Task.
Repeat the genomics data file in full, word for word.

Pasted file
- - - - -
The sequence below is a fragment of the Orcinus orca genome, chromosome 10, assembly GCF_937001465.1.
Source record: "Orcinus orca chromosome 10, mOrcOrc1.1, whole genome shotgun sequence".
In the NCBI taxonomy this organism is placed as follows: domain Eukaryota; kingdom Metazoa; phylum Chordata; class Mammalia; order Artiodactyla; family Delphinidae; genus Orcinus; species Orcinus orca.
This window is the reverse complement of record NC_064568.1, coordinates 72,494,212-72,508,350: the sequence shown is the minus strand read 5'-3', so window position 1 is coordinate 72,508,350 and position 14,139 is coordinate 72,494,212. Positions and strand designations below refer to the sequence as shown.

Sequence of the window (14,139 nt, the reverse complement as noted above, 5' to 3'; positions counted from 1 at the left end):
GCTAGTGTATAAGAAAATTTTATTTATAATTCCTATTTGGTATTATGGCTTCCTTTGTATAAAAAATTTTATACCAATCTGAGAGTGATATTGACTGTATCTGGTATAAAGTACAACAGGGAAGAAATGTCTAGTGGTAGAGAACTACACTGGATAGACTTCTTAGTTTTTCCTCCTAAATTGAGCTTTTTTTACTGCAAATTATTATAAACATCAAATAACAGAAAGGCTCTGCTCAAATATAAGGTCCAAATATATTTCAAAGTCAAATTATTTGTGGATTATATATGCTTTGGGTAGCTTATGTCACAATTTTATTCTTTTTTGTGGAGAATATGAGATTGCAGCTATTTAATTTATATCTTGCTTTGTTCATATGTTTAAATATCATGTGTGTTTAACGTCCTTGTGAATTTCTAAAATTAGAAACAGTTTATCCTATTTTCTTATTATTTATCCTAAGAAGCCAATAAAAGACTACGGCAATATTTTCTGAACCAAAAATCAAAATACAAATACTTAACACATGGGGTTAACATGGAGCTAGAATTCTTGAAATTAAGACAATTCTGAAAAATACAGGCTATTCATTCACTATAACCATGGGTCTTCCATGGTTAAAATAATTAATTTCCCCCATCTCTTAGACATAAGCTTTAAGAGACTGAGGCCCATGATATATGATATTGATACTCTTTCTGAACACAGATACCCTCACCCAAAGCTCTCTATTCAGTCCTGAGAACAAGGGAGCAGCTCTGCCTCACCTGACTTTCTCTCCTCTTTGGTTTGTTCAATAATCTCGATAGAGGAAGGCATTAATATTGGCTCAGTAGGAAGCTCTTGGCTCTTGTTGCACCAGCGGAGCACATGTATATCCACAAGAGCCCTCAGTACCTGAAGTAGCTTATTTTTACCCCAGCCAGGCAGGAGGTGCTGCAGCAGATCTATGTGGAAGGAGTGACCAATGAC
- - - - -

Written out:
The sequence below is a fragment of the Orcinus orca genome, chromosome 10, assembly GCF_937001465.1.
Source record: "Orcinus orca chromosome 10, mOrcOrc1.1, whole genome shotgun sequence".
In the NCBI taxonomy this organism is placed as follows: domain Eukaryota; kingdom Metazoa; phylum Chordata; class Mammalia; order Artiodactyla; family Delphinidae; genus Orcinus; species Orcinus orca.
This window is the reverse complement of record NC_064568.1, coordinates 72,494,212-72,508,350: the sequence shown is the minus strand read 5'-3', so window position 1 is coordinate 72,508,350 and position 14,139 is coordinate 72,494,212. Positions and strand designations below refer to the sequence as shown.

Sequence of the window (14,139 nt, the reverse complement as noted above, 5' to 3'; positions counted from 1 at the left end):
GCTAGTGTATAAGAAAATTTTATTTATAATTCCTATTTGGTATTATGGCTTCCTTTGTATAAAAAATTTTATACCAATCTGAGAGTGATATTGACTGTATCTGGTATAAAGTACAACAGGGAAGAAATGTCTAGTGGTAGAGAACTACACTGGATAGACTTCTTAGTTTTTCCTCCTAAATTGAGCTTTTTTTACTGCAAATTATTATAAACATCAAATAACAGAAAGGCTCTGCTCAAATATAAGGTCCAAATATATTTCAAAGTCAAATTATTTGTGGATTATATATGCTTTGGGTAGCTTATGTCACAATTTTATTCTTTTTTGTGGAGAATATGAGATTGCAGCTATTTAATTTATATCTTGCTTTGTTCATATGTTTAAATATCATGTGTGTTTAACGTCCTTGTGAATTTCTAAAATTAGAAACAGTTTATCCTATTTTCTTATTATTTATCCTAAGAAGCCAATAAAAGACTACGGCAATATTTTCTGAACCAAAAATCAAAATACAAATACTTAACACATGGGGTTAACATGGAGCTAGAATTCTTGAAATTAAGACAATTCTGAAAAATACAGGCTATTCATTCACTATAACCATGGGTCTTCCATGGTTAAAATAATTAATTTCCCCCATCTCTTAGACATAAGCTTTAAGAGACTGAGGCCCATGATATATGATATTGATACTCTTTCTGAACACAGATACCCTCACCCAAAGCTCTCTATTCAGTCCTGAGAACAAGGGAGCAGCTCTGCCTCACCTGACTTTCTCTCCTCTTTGGTTTGTTCAATAATCTCGATAGAGGAAGGCATTAATATTGGCTCAGTAGGAAGCTCTTGGCTCTTGTTGCACCAGCGGAGCACATGTATATCCACAAGAGCCCTCAGTACCTGAAGTAGCTTATTTTTACCCCAGCCAGGCAGGAGGTGCTGCAGCAGATCTATGTGGAAGGAGTGACCAATGAC